Why can’t things just stay the same?
Back when the kids were younger and we were younger as parents it seemed so hard, and then the kids grew to be teenagers, and that’s when we realized how easy we had it when they were kids. I am all in for a good cry and that was something that I had yesterday morning. It was one of those crys that made you tired afterwards but it released so much built up stress and worries that it was refreshing to have. I really do have a good life with not much to complain about, but there are times when it seems that everything is thrown at me all at once. I deal with it and I deal with it until it is bottled up enough the tears just start to flow. My hubby is sweet enough to realize that I need the cry (and smart enough to let me have it), because he knows that afterwards I can get back to the “regularly scheduled program”.
So what was the big deal this time? Change. Plain and simple. I don’t do change that well, especially when it means that I don’t get to have some semblance of control. Things in my family have changed, not for the bad but different from what I would consider normal and so I must comply and pray that as I loose part of the control I had that God always had the control and still has total control. My work atmosphere changed, I went from working at two hospitals (one with multiple doctors, other with just one) and reducing my hours so that family time could increase. Charlie our newest addition to the family was a fun and somewhat different change in the sense that she isn’t your normal puppy. She is crate trained already (at least at night) but doesn’t understand fully that we are not here to harm her but to help her. Must be hard to be a dog but have to learn how to be one, thank you Jorj for teaching her “the way”. As my family knows, I absolutely hate to be cold (yes I know I live in a state that has cold winters), so when the weather changes to below 70 degrees I tend to voice my opinion a little bit more. You see all of these changes are not bad, and for the most part have enriched my life.
Stomping my foot may feel good in the moment but does it really help? Maybe if with each stomp I learned how to deal with the different changes, but I haven’t gotten that info yet and I have been stomping my foot for a while now. I think change makes you realize that you don’t have as much control as you thought you did. Families change all of the time, maybe not in people coming and going but in the maturing of the minds and the “fingering out who they are moments”. Oh to have my kids stay in the state of mind where they don’t have opinions and they just go with what I tell them to do. Wait, no that would be terrible, I love talking to my kids about their thoughts and beliefs, especially in the world that is going on around them. I just wish that they didn’t have such “worldly views” at times. My momma heart has a hard time with that. Stomping my foot won’t change that they are growing up, it just makes my foot hurt.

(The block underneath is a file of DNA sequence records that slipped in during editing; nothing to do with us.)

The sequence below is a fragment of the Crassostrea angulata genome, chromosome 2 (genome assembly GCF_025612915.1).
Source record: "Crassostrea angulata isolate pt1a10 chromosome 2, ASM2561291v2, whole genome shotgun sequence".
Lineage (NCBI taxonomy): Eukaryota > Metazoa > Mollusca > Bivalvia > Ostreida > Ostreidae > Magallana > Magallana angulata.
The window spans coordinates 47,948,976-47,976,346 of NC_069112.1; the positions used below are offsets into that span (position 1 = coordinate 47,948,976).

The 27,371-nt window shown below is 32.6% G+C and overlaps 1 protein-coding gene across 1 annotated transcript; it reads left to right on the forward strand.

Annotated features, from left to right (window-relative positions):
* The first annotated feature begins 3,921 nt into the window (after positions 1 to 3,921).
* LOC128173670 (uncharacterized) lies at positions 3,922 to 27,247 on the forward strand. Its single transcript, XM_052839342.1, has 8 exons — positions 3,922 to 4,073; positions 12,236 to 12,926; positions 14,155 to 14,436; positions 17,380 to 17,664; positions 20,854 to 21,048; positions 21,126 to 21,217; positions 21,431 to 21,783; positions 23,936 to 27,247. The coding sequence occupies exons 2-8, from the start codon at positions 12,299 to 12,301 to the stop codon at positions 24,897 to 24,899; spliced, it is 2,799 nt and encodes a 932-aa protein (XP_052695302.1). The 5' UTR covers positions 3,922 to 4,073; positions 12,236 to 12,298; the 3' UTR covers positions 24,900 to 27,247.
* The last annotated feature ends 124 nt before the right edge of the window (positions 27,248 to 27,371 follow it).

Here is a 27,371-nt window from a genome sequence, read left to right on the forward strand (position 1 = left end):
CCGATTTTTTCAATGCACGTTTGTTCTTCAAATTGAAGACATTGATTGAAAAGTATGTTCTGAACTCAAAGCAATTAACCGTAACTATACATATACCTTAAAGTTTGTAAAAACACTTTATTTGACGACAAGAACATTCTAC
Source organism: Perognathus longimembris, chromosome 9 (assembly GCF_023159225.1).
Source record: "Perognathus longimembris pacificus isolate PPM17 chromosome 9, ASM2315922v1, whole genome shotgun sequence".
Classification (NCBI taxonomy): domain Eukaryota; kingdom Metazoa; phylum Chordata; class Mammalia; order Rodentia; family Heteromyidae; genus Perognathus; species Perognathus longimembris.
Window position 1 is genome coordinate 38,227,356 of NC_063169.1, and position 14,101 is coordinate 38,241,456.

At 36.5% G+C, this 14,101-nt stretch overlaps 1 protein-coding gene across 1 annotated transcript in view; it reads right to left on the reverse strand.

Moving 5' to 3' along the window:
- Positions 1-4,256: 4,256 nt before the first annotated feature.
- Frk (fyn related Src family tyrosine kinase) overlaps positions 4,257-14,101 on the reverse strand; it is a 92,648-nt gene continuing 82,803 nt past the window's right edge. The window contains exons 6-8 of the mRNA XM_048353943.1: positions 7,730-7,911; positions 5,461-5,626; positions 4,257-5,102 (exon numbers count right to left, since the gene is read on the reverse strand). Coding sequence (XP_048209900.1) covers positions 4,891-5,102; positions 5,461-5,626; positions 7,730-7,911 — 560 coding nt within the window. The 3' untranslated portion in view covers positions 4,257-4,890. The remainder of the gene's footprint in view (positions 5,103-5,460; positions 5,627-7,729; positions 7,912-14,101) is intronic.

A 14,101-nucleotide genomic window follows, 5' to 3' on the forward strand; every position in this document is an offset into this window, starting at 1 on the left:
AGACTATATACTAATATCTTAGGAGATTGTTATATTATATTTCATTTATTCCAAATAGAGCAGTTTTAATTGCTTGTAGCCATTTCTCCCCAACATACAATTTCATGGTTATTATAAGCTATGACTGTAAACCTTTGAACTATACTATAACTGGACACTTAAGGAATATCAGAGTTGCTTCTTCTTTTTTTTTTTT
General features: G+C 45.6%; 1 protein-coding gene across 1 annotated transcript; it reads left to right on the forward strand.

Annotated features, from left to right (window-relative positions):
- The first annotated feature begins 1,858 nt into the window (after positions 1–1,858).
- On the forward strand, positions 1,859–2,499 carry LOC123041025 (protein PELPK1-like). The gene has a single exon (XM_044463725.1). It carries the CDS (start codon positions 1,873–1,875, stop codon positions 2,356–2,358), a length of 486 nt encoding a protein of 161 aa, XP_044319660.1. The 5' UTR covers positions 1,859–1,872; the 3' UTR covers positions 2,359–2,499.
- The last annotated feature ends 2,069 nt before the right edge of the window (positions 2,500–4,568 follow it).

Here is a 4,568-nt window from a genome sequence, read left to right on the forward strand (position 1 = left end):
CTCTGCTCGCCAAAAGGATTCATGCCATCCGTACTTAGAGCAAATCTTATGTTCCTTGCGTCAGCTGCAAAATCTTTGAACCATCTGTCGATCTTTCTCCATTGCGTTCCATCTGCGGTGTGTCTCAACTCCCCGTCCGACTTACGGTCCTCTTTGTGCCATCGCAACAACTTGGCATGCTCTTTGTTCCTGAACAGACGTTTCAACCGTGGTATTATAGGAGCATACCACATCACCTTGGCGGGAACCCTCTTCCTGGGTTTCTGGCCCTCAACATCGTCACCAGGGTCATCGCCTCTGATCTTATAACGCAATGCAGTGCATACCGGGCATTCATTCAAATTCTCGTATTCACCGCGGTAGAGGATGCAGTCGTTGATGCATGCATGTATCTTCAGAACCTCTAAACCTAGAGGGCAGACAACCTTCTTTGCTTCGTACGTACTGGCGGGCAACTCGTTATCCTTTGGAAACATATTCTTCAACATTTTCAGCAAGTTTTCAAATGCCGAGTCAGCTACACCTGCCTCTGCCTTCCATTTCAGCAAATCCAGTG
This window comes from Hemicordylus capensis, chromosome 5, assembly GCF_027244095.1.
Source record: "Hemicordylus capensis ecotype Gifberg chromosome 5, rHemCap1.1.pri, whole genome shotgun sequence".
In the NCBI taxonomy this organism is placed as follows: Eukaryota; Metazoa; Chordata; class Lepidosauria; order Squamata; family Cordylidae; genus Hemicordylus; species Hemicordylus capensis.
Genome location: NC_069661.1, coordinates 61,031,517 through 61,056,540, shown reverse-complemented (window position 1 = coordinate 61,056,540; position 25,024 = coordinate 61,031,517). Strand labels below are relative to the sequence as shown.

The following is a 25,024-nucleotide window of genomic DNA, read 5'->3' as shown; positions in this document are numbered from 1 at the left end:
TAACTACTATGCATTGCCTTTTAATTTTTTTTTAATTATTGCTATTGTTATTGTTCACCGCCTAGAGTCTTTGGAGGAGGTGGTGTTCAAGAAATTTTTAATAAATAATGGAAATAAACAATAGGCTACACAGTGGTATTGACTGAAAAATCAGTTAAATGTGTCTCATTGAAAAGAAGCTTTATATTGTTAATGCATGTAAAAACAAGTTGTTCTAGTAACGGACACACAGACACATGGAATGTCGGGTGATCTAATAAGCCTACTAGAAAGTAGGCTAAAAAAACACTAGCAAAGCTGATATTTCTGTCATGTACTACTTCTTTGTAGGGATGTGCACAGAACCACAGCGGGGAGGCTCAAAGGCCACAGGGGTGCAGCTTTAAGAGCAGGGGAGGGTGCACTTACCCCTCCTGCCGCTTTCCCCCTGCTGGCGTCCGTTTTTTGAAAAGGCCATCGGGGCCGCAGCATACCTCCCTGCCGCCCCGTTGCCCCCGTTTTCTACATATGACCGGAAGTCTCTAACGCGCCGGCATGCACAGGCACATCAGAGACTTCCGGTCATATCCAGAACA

Changing jobs was something that needed to be done. Stomping my foot wasn’t fixing problems and neither was I. Reducing my hours and working for just one hospital was a good choice for both hospitals as well as myself. I learned that with me being gone at the multiple doctor hospital others that hadn’t been doing their jobs to the best of their abilities had to step up and do them. I may have been a crutch, and so by me leaving I can hope that they will learn and grow and reach their full potential. It’s so hard when you know what someone is capable of but they refuse to embrace their training and knowledge. Maybe now this will happen. At my full time job (the single doctor practice) I may stomp my foot for some of the same reasons but the potential for people to grow and learn is so much greater. My reduced hours meant more to me than anything though, and since much of what I do is mobile I can have my kids (one at a time ) come with me. Something I haven’t been able to do at a job before. No stomping feet here.
People are forced into change all of the time. How they deal with it reveals the kind of person they are. Complaining, comparing and accusing the person or situation of causing you ill because of the change only leads you down the path of being bitter. Embracing the change and knowing that you must move forward will bring hard times probably but also growth. Ask the cancer patient who fought and won. Ask the single parent who supported his family and thrived. As the new business owner who buckled down, worked hard and succeeded. The change was not easy, but they chose to press on, move forward and stomp their feet in the direction they needed to go. Until next time:
Runners exalt the marathon as a public test of private will, when months or years of solitary training, early mornings, lost weekends, rain and pain mature into triumph or surrender. That’s one reason the race-day crowds matter, the friends who come to cheer and stomp and flap their signs and push the runners on.